Left hotel 6am in order to get as far as possible. Drove through until lunch time, had lunch, then around 2pm I hit the Polish border. I hadn’t had any experience of border crossings so didn’t know what they expected of me or what documents I would have to show. I fumbled through the pouch and got out my passport & driving licence. There must have been 300 lorries in the queue and around 150 cars, yet they only had one checking booth open. Three border guards carried out brief checks and some vehicles were ushered off to one side in a sort of ‘holding area’. I eventually made it to the front of the line and before anyone could say anything to me, I said, “Passport!” The guard, who was female, nodded, looked briefly at it and ushered me through. “Have a pleasant stay in Poland!” she told me. The dual carriageway, which I had experienced for the last 900 miles, was now replaced by a single carriageway road which had large grooves worn into it by the weight of lorries passing along it. Before Poland joined the European Community, they had very few laws governing weight limits. I drove for approximately 5 miles, then came to halt. Not being able to see around the truck in front, I got out to try and see what was going on. The queue stretched out in front as far as the eye could see and a brief glance behind told me it was building up in that direction too. I passed the time by sending text messages and much to my surprise, not only did the messages get sent, but within 5 minutes I had two replies, all the way from Britain. I love modern technology. The traffic slowly but surely made it’s way past the obstacle. I expected to see a horse drawn cart in the middle of the road with a wheel broken. It turned out to be road laying. A fine job they were doing of t too. Now instead of being guided along the road by the deep ruts, I was gliding along on a new tarmac surface. The Isles of Scilly Council should come here and get a few pointers. After about 1 and a half hours the single track rejoined the main E40 and once more I was on dual carriageway. I intended to stop before dark and get some accommodation, but as typical, I decided to go just one more sign. I went one sign too many as the ones depicting a bed, ran out. To cut a long story short, I got off the main route to find a bed. I came across a pub, went in and as luck would have t, a Dutch lorry driver, who could speak English gave me directions to a hotel about 5 kilometres away. I asked the girl on reception if she had a room available, to which she replied in English but with a heavy Polish accent, “Yes Sir, but I only have apartment!” I asked how much, she told me 250 'Zloty' and when calculated into my own currency, I had paid £75 for a double apartment with everything I could need. I decided to stay 3 nights.... Lovely!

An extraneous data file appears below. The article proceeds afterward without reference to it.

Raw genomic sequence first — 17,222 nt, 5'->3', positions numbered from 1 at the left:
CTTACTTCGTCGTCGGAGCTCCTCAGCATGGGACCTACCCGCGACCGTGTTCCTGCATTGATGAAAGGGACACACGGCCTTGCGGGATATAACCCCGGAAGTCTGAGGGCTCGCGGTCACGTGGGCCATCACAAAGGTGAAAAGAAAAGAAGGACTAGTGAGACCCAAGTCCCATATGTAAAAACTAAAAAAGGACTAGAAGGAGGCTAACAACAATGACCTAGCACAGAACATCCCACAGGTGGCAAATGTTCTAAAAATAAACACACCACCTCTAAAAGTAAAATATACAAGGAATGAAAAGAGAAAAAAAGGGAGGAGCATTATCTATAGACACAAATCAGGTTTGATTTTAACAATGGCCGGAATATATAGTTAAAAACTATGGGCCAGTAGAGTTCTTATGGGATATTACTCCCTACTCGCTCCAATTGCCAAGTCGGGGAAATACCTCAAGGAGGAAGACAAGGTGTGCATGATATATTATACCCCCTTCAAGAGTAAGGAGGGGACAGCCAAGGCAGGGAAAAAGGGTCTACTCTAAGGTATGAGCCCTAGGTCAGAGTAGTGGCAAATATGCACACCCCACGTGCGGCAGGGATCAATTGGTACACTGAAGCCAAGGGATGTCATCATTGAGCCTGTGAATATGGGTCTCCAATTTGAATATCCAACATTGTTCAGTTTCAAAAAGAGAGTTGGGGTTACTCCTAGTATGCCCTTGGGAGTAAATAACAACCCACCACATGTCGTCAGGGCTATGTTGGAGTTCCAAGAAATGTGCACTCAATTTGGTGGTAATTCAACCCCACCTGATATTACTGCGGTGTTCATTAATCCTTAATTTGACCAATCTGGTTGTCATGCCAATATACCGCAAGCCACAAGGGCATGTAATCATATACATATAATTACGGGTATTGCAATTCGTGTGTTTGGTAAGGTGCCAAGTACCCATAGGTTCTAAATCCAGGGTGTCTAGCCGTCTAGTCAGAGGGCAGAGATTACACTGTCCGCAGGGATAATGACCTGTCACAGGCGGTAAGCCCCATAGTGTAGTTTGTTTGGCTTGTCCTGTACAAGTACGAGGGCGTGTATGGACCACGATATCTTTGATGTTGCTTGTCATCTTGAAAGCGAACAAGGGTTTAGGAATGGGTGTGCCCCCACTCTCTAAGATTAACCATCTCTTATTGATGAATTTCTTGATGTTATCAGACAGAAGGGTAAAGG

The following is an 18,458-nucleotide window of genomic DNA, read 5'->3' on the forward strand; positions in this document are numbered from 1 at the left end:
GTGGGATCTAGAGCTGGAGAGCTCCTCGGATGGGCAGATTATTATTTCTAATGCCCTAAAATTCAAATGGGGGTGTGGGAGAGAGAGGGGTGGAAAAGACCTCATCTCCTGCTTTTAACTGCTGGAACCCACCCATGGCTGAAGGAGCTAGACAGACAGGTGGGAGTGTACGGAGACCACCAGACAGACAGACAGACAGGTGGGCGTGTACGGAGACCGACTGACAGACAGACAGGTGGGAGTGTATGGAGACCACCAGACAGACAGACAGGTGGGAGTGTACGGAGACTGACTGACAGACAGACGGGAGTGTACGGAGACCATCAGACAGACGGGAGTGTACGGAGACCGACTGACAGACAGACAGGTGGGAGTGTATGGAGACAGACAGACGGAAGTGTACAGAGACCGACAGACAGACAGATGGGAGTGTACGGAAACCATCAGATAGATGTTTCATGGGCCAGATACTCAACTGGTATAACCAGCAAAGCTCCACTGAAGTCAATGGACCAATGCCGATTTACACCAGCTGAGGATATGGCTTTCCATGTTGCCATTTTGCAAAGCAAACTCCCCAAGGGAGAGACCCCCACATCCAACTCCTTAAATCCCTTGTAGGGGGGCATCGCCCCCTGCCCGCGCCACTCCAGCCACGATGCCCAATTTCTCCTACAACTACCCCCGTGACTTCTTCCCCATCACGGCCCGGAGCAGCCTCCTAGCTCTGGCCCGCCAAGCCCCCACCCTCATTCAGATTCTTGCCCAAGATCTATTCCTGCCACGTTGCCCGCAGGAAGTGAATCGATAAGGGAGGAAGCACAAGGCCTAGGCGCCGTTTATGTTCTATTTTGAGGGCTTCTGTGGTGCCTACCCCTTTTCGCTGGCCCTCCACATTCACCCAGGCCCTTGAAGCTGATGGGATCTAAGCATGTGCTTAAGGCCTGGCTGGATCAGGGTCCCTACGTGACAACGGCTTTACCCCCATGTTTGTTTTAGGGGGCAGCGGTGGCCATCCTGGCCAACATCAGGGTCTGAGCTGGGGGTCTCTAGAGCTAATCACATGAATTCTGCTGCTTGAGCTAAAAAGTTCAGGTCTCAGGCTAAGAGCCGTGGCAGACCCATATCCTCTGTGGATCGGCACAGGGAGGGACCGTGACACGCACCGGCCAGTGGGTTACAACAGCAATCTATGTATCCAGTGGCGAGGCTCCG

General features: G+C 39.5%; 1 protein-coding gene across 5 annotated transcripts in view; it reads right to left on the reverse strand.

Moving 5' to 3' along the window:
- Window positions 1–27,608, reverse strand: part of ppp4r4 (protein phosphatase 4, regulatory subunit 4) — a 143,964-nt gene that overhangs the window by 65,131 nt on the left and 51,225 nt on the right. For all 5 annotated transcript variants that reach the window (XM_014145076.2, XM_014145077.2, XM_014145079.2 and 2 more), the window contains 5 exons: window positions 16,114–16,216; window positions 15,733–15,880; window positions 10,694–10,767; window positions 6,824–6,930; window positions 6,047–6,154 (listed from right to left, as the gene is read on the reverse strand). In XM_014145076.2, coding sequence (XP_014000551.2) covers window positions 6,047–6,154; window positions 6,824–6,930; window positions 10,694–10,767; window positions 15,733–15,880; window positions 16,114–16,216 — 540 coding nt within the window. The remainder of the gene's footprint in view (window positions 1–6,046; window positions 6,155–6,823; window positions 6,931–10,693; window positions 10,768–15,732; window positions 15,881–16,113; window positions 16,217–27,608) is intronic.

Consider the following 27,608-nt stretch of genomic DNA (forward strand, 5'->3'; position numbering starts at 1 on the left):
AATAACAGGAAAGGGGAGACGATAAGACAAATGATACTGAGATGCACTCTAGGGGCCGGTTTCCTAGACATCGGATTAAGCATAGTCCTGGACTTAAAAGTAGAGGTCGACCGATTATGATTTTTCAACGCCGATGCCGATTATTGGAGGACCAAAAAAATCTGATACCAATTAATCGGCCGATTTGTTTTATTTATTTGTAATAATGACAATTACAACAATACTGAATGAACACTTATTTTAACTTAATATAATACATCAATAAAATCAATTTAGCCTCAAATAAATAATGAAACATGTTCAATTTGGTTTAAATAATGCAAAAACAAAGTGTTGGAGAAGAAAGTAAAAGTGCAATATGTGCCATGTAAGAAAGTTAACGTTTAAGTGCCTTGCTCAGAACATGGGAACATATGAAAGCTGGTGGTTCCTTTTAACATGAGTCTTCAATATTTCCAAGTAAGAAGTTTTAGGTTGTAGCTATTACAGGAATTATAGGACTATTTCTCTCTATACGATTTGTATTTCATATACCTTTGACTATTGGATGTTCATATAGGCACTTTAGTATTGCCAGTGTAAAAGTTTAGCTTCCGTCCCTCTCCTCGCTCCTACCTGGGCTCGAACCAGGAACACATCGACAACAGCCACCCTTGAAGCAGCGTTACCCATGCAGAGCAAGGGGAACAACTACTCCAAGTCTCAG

October : Auschwitz
I’ve tried to analyse my reasons for wanting to go there but now I have been there, I don’t feel I have to justify them. I mingled with people of all Nationalities today, of all ages, beliefs and colour, even Japanese in full National dress. They came like me, from all around the World, maybe to try and understand why anyone would wantonly inflict the brutality, the unimaginable suffering and ultimate murder of so many people. Maybe not to try and understand, maybe to see if it wasn’t just fiction. Whatever the reasoning for our visit, the fact remains that we did visit and I believe now, more than ever, that places like Auschwitz should be preserved in order to show us man’s inhumanity to man. I’d seen pictures, many , many pictures over the years and although I was shocked and sometimes curious, nothing prepared me for actually standing on the spot, the same spot that many hundreds of thousands of others had stood, not like me, able to walk out of the gate at the end of the day and return to my hotel, but being herded to almost certain death, some through starvation, some through exhaustion, deprivation, disease, medical experimentation and most famously by gassing. Death nonetheless. Their bodies to be cremated and their ashes buried unceremoniously in massive pits along with everyone else’s, no trace of them and no notification, leaving family and loved ones only guessing as to their fate.